Dutch diplomat beaten up in Moscow home

Dutch diplomat Onno Elderenbosch was assaulted and his flat vandalised in the attack. Picture: Getty
Dutch diplomat Onno Elderenbosch was assaulted and his flat vandalised in the attack. Picture: Getty
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The Netherlands has angrily demanded answers from Russia after a Dutch diplomat was beaten up in Moscow, the latest in a series of incidents testing relations between the two countries.

Prime minister Mark Rutte’s government summoned Russia’s ambassador in The Hague to explain Tuesday’s assault, in which the second-in-charge of the Dutch embassy in Moscow was attacked at home by intruders posing as electricians.

Last week, Dutch foreign minister Frans Timmermans had to apologise after a Russian diplomat was detained in The Hague.

Russia claimed he was assaulted during the detention.

Both attacks coincide with tension over Russia’s jailing of 30 Greenpeace activists, including two Dutch citizens, seized with their ship the Arctic Sunrise after activists tried to scale a Gazprom oil rig in the Pechora Sea.

Attackers broke into the Dutch diplomat’s flat late on Tuesday, forced him to the ground, hit him and drew a heart containing the letters LGBT (lesbian, gay, bisexual, and transgender) on a mirror in pink lipstick, Dutch media said.

The diplomat, named by the media as Onno Elderenbosch, was slightly hurt, Mr Timmermans said in a Facebook post.

Mr Rutte yesterday told journalists the incident was “very serious,” and said he wanted to know all the facts before making further comments. Russia’s foreign ministry expressed regret and said it would track down the culprits.

Mr Timmermans, a Russian speaker posted to Moscow in the 1990s, said he would phone his Russian counterpart Sergei Lavrov to discuss the incident.

The Netherlands and Russia are celebrating four centuries of diplomatic ties this year with a series of high-level political visits, cultural exchanges and trade missions.

Dutch politicians urged King Willem-Alexander and Queen Maxima to cancel a visit to Russia planned for next month.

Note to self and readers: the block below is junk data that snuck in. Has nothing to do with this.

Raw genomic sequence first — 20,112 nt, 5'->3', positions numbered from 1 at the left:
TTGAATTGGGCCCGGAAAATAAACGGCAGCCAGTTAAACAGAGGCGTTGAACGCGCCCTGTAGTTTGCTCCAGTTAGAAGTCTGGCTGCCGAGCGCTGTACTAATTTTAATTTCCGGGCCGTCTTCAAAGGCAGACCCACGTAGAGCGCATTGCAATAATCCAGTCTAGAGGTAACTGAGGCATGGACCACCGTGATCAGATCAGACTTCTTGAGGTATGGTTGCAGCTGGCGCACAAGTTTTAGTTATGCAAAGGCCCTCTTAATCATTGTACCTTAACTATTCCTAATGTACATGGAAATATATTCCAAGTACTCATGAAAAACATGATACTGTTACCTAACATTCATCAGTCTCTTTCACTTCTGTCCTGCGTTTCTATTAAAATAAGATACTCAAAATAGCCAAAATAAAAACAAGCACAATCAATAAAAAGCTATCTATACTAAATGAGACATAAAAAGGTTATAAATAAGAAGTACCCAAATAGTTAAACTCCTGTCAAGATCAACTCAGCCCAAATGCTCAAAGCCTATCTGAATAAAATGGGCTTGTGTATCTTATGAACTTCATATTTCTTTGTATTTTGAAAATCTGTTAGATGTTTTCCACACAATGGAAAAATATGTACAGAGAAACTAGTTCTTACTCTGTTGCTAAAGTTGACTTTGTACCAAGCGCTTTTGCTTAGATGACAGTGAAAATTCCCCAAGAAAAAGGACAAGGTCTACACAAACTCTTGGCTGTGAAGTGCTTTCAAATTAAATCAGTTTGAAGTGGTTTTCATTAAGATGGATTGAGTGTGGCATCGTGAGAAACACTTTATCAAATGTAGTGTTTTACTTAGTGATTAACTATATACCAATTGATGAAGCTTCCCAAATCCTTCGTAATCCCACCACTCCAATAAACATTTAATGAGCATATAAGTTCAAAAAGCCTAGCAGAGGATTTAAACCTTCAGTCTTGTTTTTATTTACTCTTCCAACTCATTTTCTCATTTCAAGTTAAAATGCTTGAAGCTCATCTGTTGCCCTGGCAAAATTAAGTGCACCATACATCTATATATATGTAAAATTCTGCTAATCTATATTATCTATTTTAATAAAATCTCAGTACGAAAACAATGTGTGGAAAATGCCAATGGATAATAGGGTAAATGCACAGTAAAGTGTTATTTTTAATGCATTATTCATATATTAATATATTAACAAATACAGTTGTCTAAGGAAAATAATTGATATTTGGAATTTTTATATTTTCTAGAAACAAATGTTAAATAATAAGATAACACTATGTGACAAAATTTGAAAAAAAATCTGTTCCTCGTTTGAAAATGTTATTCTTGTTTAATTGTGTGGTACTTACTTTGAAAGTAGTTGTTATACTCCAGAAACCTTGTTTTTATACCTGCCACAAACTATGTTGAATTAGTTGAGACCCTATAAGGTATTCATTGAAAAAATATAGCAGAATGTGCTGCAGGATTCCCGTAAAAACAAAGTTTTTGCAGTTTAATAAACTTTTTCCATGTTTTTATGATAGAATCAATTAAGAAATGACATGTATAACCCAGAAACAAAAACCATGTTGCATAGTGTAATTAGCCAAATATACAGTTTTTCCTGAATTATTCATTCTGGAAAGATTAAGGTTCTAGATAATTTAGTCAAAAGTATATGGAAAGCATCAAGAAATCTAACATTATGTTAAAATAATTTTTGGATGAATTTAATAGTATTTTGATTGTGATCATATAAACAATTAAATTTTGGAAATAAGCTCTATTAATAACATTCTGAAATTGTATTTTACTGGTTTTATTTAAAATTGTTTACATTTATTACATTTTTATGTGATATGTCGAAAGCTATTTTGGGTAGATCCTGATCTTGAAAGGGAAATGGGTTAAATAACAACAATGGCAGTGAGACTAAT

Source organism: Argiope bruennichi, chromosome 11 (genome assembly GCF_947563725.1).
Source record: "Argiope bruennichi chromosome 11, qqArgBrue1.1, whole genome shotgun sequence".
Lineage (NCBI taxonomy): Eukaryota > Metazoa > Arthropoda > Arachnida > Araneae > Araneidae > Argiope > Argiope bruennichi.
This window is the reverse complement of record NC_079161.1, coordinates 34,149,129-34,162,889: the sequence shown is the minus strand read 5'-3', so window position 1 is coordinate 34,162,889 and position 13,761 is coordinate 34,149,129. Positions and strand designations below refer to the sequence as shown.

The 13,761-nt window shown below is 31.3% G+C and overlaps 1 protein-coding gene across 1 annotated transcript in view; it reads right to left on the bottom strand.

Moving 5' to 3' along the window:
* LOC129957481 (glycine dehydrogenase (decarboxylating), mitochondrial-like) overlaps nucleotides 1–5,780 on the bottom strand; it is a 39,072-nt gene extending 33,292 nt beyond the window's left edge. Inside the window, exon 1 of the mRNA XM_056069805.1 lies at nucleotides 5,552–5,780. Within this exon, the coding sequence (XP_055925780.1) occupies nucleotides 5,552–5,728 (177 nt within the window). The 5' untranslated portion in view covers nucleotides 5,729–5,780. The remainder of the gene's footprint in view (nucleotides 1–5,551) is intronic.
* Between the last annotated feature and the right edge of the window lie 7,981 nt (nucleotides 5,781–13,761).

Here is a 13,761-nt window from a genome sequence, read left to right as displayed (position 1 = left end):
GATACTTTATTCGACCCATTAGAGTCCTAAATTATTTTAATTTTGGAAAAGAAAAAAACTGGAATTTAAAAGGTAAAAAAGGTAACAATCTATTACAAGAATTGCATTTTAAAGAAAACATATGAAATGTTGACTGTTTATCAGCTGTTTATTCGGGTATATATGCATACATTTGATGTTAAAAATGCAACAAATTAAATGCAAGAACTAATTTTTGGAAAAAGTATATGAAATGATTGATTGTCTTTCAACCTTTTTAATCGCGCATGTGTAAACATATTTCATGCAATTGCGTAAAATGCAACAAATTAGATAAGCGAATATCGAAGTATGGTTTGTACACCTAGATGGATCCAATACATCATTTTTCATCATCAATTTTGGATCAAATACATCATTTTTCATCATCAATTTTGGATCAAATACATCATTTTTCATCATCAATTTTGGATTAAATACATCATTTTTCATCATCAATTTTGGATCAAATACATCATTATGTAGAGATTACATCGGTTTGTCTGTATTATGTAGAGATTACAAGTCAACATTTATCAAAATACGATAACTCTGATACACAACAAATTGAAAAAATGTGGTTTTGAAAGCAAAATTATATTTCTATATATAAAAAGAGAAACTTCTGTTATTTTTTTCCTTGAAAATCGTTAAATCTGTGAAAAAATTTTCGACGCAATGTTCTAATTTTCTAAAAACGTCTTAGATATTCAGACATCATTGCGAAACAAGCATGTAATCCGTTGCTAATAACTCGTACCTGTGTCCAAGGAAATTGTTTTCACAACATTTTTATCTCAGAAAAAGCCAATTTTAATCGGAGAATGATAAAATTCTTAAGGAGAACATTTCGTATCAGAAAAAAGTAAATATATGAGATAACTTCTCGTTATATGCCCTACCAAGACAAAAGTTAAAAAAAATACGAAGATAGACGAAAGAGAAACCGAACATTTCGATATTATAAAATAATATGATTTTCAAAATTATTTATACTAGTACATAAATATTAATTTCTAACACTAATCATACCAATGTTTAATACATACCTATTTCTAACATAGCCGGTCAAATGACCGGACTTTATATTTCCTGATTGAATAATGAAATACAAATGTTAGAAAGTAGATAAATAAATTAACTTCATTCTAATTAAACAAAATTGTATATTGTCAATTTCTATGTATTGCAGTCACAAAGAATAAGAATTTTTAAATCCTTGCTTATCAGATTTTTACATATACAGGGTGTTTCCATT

MP Sjoerd Sjoerdsma labelled 2013 a “disaster year” for Russian-Dutch relations.

A week ago, Mr Timmermans apologised to Moscow for the detention of a Russian diplomat in The Hague, saying the envoy’s right to diplomatic immunity had been violated.

Moscow said attackers had entered the diplomat’s home, beat him with a police baton and illegally detained him for several hours over the previous weekend.

Earlier this month, the Netherlands launched legal proceedings against Russia, saying it had unlawfully detained activists on board the Dutch-registered Greenpeace ship protesting against oil drilling in the Arctic.

The Netherlands, the first country to legalise same-sex marriages, has also been at odds with Moscow over gay rights.

When Russian president Vladimir Putin visited Amsterdam in April, he was met by gay rights activists waving pink and orange balloons to protest against Russia’s treatment of homosexuals.

At the same time the countries have been ramping up bilateral trade in energy, construction and retail goods. Dutch executives, including the head of global healthcare and consumer appliances group Philips, joined Mr Rutte on a mission to Russia to drum up more business.

The Netherlands and Russia have more than €23 billion in annual bilateral trade, with the Netherlands serving as a key hub for Russian oil and gas ­exports.

Thirty per cent of crude oil and 45 per cent of oil products entering Rotterdam, Europe’s largest port, originate from Russia, making it by far the most important supplier.